independence in 1947. It has also made these programmes a focus of interest to those in other countries who would either like to copy some of their features, or use them as the basis for avoiding similar programmes in their own country. On the one hand, like similar schemes in the United States,
these programmes have a considerable constituency and are perceived as politically popular. On the other hand, a body of economic criticism has emerged which questions whether the programmes concerned are a cost-effective use of public resources. The critics suggest that they may even hinder
the technological development of Indian industry.
- Trade-off between outreach and sustainability of microfinance institutions: evidence from sub-Saharan Africa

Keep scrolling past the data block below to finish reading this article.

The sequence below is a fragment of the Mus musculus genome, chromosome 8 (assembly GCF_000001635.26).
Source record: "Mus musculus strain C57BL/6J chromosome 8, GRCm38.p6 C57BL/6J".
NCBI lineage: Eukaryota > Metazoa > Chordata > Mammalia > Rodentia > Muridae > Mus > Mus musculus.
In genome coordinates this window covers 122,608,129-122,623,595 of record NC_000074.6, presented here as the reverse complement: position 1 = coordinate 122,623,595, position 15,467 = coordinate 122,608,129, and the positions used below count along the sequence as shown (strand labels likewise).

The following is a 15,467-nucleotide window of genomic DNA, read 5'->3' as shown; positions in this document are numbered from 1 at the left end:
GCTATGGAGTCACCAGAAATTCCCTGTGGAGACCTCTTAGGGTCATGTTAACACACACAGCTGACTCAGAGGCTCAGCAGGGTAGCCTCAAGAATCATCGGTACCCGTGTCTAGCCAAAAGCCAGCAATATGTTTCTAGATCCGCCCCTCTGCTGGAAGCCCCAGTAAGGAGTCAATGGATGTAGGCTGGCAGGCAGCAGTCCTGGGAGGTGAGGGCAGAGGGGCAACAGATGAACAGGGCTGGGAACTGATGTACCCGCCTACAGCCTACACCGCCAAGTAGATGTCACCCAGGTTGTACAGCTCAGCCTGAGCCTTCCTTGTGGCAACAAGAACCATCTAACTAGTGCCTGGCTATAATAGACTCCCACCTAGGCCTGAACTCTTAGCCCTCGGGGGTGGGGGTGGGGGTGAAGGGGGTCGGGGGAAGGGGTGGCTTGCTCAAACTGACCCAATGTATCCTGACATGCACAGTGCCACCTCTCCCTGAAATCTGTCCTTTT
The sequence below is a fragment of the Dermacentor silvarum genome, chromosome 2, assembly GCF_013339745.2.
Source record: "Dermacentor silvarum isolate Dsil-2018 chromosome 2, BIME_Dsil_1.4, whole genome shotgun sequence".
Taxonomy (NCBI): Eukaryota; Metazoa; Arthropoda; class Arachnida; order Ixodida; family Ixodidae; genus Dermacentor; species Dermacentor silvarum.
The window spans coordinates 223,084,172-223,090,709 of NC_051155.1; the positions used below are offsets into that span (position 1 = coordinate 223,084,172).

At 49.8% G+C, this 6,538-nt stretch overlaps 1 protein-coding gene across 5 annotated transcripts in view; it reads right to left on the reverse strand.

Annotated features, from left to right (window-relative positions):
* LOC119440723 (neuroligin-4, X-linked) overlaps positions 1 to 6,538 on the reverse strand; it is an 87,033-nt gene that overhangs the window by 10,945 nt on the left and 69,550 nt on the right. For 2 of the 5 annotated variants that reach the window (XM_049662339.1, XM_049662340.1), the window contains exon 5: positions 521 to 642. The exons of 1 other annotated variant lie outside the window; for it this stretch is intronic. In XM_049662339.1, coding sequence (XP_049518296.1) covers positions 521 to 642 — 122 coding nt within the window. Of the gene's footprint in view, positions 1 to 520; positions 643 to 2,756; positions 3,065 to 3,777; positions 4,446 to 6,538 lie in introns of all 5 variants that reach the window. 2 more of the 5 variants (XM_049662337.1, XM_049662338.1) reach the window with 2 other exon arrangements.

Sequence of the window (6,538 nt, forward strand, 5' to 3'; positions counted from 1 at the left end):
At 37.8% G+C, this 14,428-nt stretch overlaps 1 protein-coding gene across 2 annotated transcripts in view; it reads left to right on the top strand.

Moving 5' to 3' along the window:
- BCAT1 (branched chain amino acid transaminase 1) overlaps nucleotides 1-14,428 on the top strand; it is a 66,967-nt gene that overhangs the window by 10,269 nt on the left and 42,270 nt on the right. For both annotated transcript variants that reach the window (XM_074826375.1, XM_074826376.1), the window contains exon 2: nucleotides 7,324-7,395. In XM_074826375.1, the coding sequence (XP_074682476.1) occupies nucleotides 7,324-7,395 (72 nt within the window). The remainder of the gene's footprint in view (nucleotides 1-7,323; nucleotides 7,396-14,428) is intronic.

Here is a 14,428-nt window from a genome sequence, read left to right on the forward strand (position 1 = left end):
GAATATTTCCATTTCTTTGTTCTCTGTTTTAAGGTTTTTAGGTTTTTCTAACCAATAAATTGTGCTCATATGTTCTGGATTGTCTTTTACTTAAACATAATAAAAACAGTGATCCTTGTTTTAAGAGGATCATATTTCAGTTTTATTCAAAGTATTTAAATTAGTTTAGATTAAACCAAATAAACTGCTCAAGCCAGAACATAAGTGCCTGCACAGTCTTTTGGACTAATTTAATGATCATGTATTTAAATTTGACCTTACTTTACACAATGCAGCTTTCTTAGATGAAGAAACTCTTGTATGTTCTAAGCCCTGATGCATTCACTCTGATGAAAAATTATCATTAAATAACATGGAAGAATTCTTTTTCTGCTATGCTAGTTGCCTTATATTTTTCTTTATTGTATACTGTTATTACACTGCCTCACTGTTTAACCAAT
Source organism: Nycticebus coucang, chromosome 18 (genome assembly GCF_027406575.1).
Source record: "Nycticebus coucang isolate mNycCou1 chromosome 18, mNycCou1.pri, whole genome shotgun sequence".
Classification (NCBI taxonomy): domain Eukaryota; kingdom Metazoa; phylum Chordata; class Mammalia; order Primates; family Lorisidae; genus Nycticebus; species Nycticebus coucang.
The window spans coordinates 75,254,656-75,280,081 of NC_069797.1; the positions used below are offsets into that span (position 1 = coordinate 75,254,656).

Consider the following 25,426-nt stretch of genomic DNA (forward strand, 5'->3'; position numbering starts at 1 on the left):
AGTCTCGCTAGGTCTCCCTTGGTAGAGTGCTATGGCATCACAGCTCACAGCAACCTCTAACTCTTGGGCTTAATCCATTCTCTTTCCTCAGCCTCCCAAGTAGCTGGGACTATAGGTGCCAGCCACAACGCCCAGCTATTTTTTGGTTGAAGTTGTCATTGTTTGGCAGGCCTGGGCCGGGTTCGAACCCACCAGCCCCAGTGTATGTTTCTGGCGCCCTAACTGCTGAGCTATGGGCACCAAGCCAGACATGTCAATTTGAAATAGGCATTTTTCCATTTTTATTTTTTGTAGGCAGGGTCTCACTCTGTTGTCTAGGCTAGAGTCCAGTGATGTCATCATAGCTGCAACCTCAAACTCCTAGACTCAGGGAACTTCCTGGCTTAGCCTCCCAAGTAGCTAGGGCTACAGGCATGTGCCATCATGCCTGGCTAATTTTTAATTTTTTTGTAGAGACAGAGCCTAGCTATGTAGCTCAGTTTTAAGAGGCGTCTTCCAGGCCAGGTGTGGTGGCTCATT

- What is cocoa sustainability? Mapping stakeholders’ socio-economic, environmental, and commercial constellations of priorities
- Impact assessment of commodity standards: towards inclusive value chains
- Development impact bonds: learning from the Asháninka cocoa and coffee case in Peru
- Value chain development for rural poverty reduction: A reality check and a warning